Ride, Don’t Die

bike-bridge

After my first week of biking to work, my legs were sore, my clothes were sweaty, and I was covered in bruises. “Become a bike commuter!” they said.  “It will be fun!” they said. Yeah, right.

Actually that “they” may have been me. Rewind to a few weeks prior, when my most important consideration while searching for a new apartment was the proximity to work. I was done sitting in traffic for an hour every day and burning through a full tank of gas every week. There just had to be a better way! So when I found a place that was just a 15 minute bike ride from my office, I was in love. No more traffic, no more wasted time, no more money thrown away on wasted on gas and exorbitant parking passes. And of course, biking is great for the environment. Better planet, here I come!

Unfortunately, it wasn’t as wonderful as all of that. I arrived to work each day exhausted and drenched in sweat after huffing and puffing my way up steep hills in the late August heat. There were a few particularly hot days when I pretty much felt like dying. I also had to bring a complete change of clothes in order to look (and smell) halfway decent for the rest of the day. And finally, I had to convince co-workers that no, I did not recently take up boxing, but I had actually turned black and blue from clumsily dragging my heavy bike up and down the stairs of my apartment and banging it against my shins/thighs/forearms every day.

Since then, biking to work has gotten easier, but it definitely took some time and planning. Here are some things I’ve learned along the way:

1. Get the right equipment. For me, the following items are absolute essentials:

Bike (duh). My current bike is actually a mountain bike, so it’s not ideal for commuting, but I got it for free from someone who was moving and no longer wanted it, so I really can’t complain. If I ever get a new one though, I would go for a lighter, more commuter-friendly model.

Helmet. Make sure it’s sturdy and fits well. I recommend trying before you buy. Due to my abnormally large head, I ended up getting a men’s helmet instead of a women’s one.

Lock. U-locks are supposed to be the most secure, but I’ve never had a problem with my cable lock (it’s always better for the planet to use what you already have, rather than buying new).

Basket. I have a metal one that attaches to my handle bars for storing my work bag and lunch bag. It’s much easier than biking with a backpack on.

I have also more recently acquired a headlight, a bell, a bike pump, and a rain jacket and pants. I recommend starting out with just the essentials and then picking up other items later if you find you really need them.

bike-parking

2. Maintain said equipment. Because I hadn’t ridden a bike regularly since I was a kid, I thought that as long as the wheels spun and the brakes worked, I was basically good to go. Turns out, there’s a liiiitle more to bike maintenance than that. The best piece of advice I got after huffing and puffing up steep hills for a couple weeks, was to make sure your tires are fully inflated (thanks, Mom). Apparently inflating them until they are rock-hard makes the hill climbing thing way easier.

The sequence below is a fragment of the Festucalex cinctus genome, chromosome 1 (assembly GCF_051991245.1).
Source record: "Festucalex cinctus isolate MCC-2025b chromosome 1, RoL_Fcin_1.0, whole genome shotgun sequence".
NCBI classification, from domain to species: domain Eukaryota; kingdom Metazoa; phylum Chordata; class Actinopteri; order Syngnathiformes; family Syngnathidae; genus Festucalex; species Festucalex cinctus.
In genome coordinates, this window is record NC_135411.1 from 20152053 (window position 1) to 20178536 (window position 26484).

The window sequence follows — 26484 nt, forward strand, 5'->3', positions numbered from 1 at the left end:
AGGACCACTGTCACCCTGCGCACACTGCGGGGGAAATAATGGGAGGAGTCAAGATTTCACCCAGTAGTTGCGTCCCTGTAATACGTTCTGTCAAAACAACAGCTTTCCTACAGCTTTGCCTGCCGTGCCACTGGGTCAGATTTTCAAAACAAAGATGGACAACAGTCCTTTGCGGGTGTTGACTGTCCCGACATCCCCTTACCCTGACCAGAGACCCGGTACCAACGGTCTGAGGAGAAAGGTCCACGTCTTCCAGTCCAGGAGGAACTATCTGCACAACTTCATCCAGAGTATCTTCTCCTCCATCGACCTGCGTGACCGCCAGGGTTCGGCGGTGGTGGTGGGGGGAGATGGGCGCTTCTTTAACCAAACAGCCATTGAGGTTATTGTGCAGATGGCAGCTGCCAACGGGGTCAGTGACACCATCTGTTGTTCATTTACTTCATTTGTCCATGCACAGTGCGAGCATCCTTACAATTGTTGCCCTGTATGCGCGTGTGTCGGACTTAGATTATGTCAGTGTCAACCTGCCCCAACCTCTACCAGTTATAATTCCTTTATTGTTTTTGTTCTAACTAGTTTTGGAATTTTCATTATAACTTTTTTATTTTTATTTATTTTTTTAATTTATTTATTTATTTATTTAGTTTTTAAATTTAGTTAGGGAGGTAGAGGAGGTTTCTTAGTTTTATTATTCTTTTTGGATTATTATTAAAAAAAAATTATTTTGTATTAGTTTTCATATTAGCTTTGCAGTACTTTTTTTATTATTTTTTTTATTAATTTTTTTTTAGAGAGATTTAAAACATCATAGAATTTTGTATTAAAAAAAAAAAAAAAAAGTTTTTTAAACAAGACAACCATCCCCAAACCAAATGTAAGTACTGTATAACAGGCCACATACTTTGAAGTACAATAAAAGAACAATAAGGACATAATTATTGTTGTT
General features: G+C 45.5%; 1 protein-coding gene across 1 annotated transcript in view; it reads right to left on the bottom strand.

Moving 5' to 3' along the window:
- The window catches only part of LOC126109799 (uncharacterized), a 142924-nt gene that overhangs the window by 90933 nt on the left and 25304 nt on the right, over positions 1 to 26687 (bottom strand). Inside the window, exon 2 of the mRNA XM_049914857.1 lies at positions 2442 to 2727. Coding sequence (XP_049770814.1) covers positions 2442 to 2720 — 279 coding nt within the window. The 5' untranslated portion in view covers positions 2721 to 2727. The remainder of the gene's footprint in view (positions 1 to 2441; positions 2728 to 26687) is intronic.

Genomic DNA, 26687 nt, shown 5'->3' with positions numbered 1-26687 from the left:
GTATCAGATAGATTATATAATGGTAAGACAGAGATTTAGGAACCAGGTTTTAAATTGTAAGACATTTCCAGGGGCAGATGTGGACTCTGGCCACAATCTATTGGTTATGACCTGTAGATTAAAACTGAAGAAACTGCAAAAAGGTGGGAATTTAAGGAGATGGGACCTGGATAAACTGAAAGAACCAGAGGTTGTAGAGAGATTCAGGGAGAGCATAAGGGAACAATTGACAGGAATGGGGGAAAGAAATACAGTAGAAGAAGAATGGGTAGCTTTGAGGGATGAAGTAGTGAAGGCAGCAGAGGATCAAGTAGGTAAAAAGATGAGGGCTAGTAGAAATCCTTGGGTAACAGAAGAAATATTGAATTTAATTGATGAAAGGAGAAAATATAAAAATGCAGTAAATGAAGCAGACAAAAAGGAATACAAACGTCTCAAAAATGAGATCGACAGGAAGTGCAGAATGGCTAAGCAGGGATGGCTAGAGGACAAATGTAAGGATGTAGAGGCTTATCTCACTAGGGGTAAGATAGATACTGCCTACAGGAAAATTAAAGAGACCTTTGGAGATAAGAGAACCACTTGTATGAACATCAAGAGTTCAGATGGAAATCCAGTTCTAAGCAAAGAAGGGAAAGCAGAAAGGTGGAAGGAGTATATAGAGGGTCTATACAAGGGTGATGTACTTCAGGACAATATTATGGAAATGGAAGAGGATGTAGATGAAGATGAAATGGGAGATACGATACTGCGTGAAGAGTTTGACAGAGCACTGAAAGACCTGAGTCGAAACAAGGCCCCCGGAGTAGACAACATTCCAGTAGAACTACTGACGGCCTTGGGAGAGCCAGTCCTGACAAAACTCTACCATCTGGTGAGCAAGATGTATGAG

I am fortunate in that my work periodically offers free bicicle tune-ups as a way to encourage employees to bike to work. I recently attended one of these and they were able to fix the weird rattling sound that I had been telling myself was “nothing” for weeks.

3. Safety first (although since this is number three, I guess technically it’s safety third). Having things like a helmet, a light, and a bell is important here, but it’s also good to review the bicycle regulations in your area. Even though you don’t need a license to ride a bike, sometimes there are still rules you have to follow, like don’t ride on the sidewalk in commercial areas.

slow-down

4. Plan your route. Avoiding busy roads is obviously smart, but riding exclusively on bike paths is even better. I am very lucky to have a park with a bike path near my apartment that goes almost all the way to my office. If I had planned ahead and explored the area on a day when I wasn’t on my way to work, I would have known this from day one and avoided riding on the street all together.

5. Check the weather. I like to follow a similar rule to that of outdoor runners: dress for about 20 degrees cooler than the actual temperature. So, if it’s above 70 degrees in the morning, I wear shorts and a t-shirt bring a complete change of clothes. If your route is quite flat, this might not apply (and also I’m very jealous).

6. Have a back-up plan. Some days you will have a cold or the weather will be terrible or you’ll be so sore from that TRX class you decided to try, that biking just won’t be feasible. Have a plan for how you will get to work on those days whether it’s walking or driving or getting a ride with a friend or colleague.

mountain-bike

Even though it took some planning and some time to get used to, I love being a bike commuter. I love being outside, I love the exercise, and I love bypassing the nightmare that is parking near my office. I’m also making a difference by reducing my carbon footprint. It may be a small step in the big scheme of things, but the more people who do this, the better we can make our beautiful planet.

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